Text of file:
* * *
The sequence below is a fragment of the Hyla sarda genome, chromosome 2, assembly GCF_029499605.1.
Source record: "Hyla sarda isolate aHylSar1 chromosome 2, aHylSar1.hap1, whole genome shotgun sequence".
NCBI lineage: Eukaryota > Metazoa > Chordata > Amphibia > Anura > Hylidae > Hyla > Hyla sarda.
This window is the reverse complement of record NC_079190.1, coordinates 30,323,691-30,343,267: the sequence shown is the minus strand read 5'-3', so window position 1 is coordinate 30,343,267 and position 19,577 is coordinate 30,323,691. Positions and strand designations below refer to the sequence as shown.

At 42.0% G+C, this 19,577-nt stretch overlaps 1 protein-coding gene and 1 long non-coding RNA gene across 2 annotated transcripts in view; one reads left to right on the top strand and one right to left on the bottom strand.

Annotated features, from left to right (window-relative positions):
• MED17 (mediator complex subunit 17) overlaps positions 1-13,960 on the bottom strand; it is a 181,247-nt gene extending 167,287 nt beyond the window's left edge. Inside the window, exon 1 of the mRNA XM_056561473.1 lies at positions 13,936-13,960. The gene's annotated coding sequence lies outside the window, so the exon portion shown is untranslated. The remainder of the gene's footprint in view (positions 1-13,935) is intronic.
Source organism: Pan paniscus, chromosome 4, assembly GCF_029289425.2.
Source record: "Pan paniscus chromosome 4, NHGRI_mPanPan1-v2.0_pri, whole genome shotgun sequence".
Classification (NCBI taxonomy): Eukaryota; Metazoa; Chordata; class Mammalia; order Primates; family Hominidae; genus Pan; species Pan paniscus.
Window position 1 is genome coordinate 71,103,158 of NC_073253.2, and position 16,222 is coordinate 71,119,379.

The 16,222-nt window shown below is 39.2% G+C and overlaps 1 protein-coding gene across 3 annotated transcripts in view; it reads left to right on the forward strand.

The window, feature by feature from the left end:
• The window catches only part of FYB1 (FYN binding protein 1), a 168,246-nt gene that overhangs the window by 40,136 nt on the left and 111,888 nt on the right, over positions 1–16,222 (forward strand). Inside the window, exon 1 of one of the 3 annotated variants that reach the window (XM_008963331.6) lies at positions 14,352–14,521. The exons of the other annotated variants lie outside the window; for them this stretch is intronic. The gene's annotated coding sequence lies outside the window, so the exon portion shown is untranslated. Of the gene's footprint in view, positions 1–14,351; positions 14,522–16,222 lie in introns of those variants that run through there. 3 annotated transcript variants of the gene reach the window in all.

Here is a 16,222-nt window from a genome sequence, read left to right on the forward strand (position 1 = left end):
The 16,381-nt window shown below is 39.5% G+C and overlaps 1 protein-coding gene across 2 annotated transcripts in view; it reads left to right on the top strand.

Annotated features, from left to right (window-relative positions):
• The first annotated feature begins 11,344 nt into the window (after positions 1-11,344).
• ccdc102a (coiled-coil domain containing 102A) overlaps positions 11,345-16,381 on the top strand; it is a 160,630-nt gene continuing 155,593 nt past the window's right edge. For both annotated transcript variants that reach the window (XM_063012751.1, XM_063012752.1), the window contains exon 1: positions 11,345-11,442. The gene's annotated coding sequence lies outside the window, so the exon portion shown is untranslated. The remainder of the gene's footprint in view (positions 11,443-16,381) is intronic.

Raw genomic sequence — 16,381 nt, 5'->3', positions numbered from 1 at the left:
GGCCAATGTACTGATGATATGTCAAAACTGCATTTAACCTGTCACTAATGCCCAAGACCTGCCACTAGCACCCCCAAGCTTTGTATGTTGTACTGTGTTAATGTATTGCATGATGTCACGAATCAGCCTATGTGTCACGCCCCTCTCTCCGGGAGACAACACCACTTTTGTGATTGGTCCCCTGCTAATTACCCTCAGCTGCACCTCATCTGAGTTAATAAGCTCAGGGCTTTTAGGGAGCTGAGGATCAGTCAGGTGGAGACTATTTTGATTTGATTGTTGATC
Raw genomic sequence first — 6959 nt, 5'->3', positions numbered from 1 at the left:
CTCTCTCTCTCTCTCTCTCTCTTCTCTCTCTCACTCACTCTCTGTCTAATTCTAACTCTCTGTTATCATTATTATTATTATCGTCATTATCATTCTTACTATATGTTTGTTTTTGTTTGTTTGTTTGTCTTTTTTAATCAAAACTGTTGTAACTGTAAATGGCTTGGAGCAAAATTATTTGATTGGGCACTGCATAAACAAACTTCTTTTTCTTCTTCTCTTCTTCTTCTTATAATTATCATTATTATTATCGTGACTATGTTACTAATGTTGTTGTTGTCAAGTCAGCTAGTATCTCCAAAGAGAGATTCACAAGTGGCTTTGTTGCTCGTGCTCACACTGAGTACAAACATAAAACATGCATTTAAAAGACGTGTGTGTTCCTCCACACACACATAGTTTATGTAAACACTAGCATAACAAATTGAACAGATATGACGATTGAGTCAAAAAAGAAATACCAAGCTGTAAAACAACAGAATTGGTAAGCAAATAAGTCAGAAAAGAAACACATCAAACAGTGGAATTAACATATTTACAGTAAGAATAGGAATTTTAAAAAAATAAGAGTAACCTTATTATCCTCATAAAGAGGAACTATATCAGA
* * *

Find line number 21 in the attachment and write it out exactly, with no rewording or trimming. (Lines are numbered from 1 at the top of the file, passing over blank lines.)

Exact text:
GGCCAATGTACTGATGATATGTCAAAACTGCATTTAACCTGTCACTAATGCCCAAGACCTGCCACTAGCACCCCCAAGCTTTGTATGTTGTACTGTGTTAATGTATTGCATGATGTCACGAATCAGCCTATGTGTCACGCCCCTCTCTCCGGGAGACAACACCACTTTTGTGATTGGTCCCCTGCTAATTACCCTCAGCTGCACCTCATCTGAGTTAATAAGCTCAGGGCTTTTAGGGAGCTGAGGATCAGTCAGGTGGAGACTATTTTGATTTGATTGTTGATC